Dog Breed Group: Hunting Dog
Life Span: 12-14 years
Weight: Male: 15-22, Female: 13-20
Height: Male: 21-23, Female: 19-21
Origin of Name: The Schweizer Laufhund is a breed of scenthound, originally from Switzerland. Contents.
|Size||Temperament||Shedding||Drooling||Monthly keeping cost|
Schweizer laufhund are very old breeds whose history has been largely lost over time. Since these breeds were developed long before keeping written records of the breeding of dogs, it is impossible to make any definitive statement about their offspring. What is clear is that Schweizer Löfhund is the oldest of many Schnathound breeds of Europe and has long outpaced all species of game in the mountains and valleys of Switzerland.
Many claim that Schweizer Loughhunds belongs to the Roman Times. Murals from the Roman province of Helvetia (a region that once comprised most of modern Switzerland) depict dogs similar to Schweizer Lofhunds. Given the lack of additional information, it is impossible to say whether these Roman dogs were Schweizer Loughhunds. In the opinion of this writer, these paintings probably do not represent the modern Schweizer Lofhand breed, but may depict their ancestors. If Schweizer Loughhand dates back to the Roman period it almost certainly originated from the Italian / Mediterranean Schnathound or Keltenbruck, known in English as the Celtic Hound. Prior to the Roman occupation, Switzerland was inhabited by Celtic tribes and is believed to descend from Keltonbreck, the fragrant hunter from neighboring Austria. Even if Schweizer Lofhand can trace his dynasty back to Rome, the breed has certainly been heavily influenced by German, Austrian, and especially French hounds.
During the Dark and Middle Ages, hunting became the most popular and important sport with Schnathound among the European nobility. Most of the nobles of medium stature kept large herds of Hunting Dogs. Hunting became more than just a sport; It became an important part of social and political life. Decisions were made on hunting that would affect the lives of millions of people. Due to the value and social reputation associated with high quality Hunting Dogs, many nobles and owners of Hunting Dogs were enthusiastic breeders, always trying to improve the quality of their dogs. It was not only men of noble blood who kept hunting packs, many clergy also did. It was in a monastery in modern Belgium that the earliest known organized dog breeding program took place. Sometime between 750 and 900 AD the monks at the St. Hubert Monastery near Mouzon developed the St. Hubert Hound (known in English as Bloodhound) after years of careful breeding.
It became customary for the monks of St. Hubert to send several pairs of their dogs every year as a tribute to the King of France. The kings of France would then send these dogs to their vassals throughout the kingdom. The St. Hubert Hound would become incredibly influential in French hound breeding and for many centuries the breed was famous in French-speaking lands. During this period, the Swiss were famous throughout Western Europe for their skills as mercenaries, and Swiss soldiers were hired to fight in continuous conflicts for centuries. Many of these conflicts were fought in France where mercenaries encountered the St. Hubert Hound. He was so impressed that he returned to his homeland with several specimens. These specimens were crossed with pre-existing Swiss dogs to improve their sense of smell and other hunting abilities. There is a debate between Schweizer Loughhand fanatics and dog experts as to whether the modern breed originated primarily from the St. Hubert Hound that crossed with the old Swiss Hound, with some contributions from the older Swiss dogs to the St. Hubert Hound , Or approximately equal to. Combination of both.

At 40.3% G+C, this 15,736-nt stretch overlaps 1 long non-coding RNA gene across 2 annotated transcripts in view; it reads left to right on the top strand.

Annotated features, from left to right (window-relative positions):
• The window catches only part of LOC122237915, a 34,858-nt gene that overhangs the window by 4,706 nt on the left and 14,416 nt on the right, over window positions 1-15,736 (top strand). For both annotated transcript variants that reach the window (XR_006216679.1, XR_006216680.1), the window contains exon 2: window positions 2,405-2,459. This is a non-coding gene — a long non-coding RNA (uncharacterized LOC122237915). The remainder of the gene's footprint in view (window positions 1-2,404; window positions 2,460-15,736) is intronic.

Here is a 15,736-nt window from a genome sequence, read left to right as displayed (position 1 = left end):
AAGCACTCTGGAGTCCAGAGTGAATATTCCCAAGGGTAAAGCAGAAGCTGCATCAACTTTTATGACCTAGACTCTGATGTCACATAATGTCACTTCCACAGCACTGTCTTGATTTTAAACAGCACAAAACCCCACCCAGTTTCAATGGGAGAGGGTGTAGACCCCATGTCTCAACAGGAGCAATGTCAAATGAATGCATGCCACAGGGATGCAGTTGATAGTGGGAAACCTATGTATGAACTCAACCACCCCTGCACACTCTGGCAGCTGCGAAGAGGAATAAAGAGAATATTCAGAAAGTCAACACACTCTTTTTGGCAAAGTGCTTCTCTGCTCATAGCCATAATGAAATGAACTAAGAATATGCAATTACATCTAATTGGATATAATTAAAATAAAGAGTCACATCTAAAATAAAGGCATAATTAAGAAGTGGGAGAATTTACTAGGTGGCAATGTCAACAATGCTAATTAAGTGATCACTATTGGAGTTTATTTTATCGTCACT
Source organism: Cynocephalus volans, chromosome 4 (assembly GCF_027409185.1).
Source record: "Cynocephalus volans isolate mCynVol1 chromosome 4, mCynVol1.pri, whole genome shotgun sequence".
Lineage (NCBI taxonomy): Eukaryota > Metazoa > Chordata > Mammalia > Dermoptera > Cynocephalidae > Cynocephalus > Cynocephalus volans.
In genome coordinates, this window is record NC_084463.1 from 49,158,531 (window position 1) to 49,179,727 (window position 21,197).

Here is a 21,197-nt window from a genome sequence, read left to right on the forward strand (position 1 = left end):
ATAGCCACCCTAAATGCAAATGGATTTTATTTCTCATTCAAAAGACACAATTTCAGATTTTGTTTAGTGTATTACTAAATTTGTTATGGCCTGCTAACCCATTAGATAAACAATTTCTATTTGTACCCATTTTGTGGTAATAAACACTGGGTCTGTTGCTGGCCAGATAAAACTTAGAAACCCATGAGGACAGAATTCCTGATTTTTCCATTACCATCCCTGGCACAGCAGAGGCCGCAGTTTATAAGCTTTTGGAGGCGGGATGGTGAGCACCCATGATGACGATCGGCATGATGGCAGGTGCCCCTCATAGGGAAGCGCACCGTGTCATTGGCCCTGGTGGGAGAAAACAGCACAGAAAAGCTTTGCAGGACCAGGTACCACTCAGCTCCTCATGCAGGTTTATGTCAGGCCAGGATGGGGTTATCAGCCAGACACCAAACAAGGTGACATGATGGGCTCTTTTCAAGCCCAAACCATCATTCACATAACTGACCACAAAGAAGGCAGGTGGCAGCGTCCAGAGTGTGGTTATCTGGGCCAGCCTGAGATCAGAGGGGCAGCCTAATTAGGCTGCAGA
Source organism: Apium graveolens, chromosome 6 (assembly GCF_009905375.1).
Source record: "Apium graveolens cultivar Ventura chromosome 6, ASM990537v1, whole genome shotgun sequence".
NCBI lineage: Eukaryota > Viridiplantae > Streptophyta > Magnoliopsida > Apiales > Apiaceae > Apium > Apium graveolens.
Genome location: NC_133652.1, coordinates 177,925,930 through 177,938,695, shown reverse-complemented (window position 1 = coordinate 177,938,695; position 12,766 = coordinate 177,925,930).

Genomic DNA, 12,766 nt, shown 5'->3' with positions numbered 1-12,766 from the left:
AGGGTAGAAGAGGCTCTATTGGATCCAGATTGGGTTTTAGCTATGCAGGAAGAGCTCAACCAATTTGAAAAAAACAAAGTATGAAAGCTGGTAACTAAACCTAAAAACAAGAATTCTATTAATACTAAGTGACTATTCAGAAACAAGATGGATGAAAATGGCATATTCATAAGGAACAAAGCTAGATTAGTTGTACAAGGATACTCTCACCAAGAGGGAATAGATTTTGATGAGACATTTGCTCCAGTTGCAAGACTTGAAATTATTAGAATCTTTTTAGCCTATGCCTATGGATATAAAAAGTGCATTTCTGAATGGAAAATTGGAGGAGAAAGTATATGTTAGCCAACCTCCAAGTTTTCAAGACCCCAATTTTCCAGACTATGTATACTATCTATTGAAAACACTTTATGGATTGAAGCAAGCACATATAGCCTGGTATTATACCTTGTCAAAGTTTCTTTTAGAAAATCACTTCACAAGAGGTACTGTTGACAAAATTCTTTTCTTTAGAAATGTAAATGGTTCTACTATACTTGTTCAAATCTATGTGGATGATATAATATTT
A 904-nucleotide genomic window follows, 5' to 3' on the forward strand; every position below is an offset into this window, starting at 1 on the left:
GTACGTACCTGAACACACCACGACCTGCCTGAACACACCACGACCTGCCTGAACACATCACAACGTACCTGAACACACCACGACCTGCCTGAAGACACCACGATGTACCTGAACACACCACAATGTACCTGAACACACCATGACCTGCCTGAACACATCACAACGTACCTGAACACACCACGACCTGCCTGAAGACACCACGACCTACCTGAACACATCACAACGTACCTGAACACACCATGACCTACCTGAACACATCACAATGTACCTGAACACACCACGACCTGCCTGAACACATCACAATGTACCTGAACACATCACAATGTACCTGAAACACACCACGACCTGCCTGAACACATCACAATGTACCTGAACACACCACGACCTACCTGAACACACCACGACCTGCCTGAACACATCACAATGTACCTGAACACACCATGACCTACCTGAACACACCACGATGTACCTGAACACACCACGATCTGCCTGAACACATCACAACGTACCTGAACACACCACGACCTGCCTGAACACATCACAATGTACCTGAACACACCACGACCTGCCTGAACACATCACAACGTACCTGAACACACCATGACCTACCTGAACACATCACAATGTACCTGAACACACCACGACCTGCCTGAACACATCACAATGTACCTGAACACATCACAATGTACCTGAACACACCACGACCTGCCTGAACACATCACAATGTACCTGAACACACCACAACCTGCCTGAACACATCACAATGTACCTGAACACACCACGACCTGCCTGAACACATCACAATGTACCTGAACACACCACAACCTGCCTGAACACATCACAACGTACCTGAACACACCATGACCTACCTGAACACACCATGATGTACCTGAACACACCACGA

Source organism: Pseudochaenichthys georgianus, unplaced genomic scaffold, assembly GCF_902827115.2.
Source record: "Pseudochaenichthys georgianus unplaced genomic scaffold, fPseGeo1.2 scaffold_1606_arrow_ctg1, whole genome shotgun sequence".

Although Schweizer Lofhund came into existence, it came to be highly regarded as a Hunting Dog. The breed was so valuable in Switzerland that until recently very few other scanthound breeds were used in the country. The breed was highly sought after by French and especially Italian hunters for many centuries. Many of these dogs were imported into areas where they were used in local breeding efforts. While there is some debate about what the original Schweizer Loughhand looked like, most experts believe it was similar to the Jura type St. Hubert Hound.
Switzerland is almost entirely made up of mountainous regions of the Alps. Between the fertile valleys are high mountains with steep arms and snow-clad peaks. Before the dawn of modern technology, traveling between neighboring settlements was very difficult even under the best of circumstances and became almost impossible in winter. This meant that many Swiss communities were very isolated. Such segregation meant that many regions of Switzerland developed their own distinct and unique types of Schweizer Lofhund, and there could be dozens of such varieties at one time. This will begin to change as technological advances in transportation make it much easier to transport dogs.